This Sustainable Melbourne Home Extension Was Framed in Just One Week
Inside the three key factors that brought it to life.
Published Jul 4, 2020 1:00 AM
“You aren’t doing a design right if sustainability isn’t inherent,” says Native Design Workshop studio director Janusz Choromanski. One of his latest projects, Peekaboo House, a modern backyard extension on a 1940s Victorian, was framed in record time—one week to be exact—due to a focus on eco-friendly materials and clever planning.
The clients, a couple with young children, live in the Melbourne suburb of Preston. While they loved their home, they knew when they moved in it would need an eventual remodel. The quaint bungalow had plenty of curb appeal thanks to its Victorian details, but lacked a connection to the backyard, which was blocked by a 1960s-era lean-to. The solution? A prefab product made with structurally insulated panels that shortened the average frame build-out time from two to three months to just seven days. Here, Choromanski shares three key factors that went into the sustainable extension.
The Right Materials
The use of structurally insulated panels is a fairly new concept in Australia and gave the extension a weather-tight, superior envelope—so the family has little need for heat or air conditioning. It was the first time that Native had used this building method, and it is something the company plans to implement in all projects moving forward, as it accelerates the construction process in a highly sustainable way.
The airy California bungalow vibe continues inside with the joinery, which is made from plywood, a choice Choromanski made for its cost-effectiveness, hardiness, natural color, and how well it works against the concrete flooring. “They have kids, so we weren’t going to put in marble bench tops,” he says. “Recycled timber adds warmth and isn’t going to look horrible when it gets knocked or scratched.”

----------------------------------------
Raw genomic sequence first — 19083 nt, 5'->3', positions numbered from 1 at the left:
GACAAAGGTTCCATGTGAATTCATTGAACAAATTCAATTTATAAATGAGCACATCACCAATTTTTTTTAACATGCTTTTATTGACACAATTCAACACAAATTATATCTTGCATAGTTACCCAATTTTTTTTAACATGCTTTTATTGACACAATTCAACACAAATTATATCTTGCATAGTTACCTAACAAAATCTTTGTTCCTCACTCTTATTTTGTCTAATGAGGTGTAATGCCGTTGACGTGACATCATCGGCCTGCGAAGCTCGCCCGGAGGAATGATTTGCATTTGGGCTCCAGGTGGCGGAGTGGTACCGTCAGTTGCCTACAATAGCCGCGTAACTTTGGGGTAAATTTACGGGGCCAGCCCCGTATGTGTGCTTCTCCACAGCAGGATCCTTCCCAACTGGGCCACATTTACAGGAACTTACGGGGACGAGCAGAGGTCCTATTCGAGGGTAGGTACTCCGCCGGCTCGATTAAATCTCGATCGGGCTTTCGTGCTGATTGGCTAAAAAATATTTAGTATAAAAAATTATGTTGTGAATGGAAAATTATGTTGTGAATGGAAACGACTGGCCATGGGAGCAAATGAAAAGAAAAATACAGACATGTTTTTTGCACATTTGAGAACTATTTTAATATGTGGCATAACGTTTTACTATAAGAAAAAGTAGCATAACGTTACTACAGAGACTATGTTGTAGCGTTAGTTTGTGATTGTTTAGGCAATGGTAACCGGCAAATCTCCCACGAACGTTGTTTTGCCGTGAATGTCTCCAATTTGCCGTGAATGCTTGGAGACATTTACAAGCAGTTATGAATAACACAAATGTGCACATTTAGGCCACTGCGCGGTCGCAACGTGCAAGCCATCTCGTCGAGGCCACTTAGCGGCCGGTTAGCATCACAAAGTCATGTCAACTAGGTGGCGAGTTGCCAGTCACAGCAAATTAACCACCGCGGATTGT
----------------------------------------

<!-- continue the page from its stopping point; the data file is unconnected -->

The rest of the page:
Furthermore, he used recycled blackbutt, a rich, durable hardwood, sourced locally from an old church, for the bottom of the concrete kitchen island and the external cladding. “It’s expected to last more than 40 years,” he says.
The original build of the house made it difficult for the family to take advantage of their lush yard, so Choromanski ensured that the extension would allow for outdoor entertaining, incorporating a back deck into the frame of the home.
They also needed plenty of storage space—and Choromanski made good use of plywood to build cabinetry and cupboards throughout the home. Cubbies in the living room are the perfect size to fit vinyl records—after all, the father used to be a DJ.
One of the key factors that sped up this build was the fact that Choromanski worked with great contractors who weren’t afraid to experiment. For example, the concrete kitchen countertop was poured and finished on-site, which took much less time than waiting on one to be made and shipped. They also impeccably installed the handmade custom kitchen and bathroom tiles, which add a special touch and air of elegance to the home. Now the space is perfectly fabricated for its young occupants.
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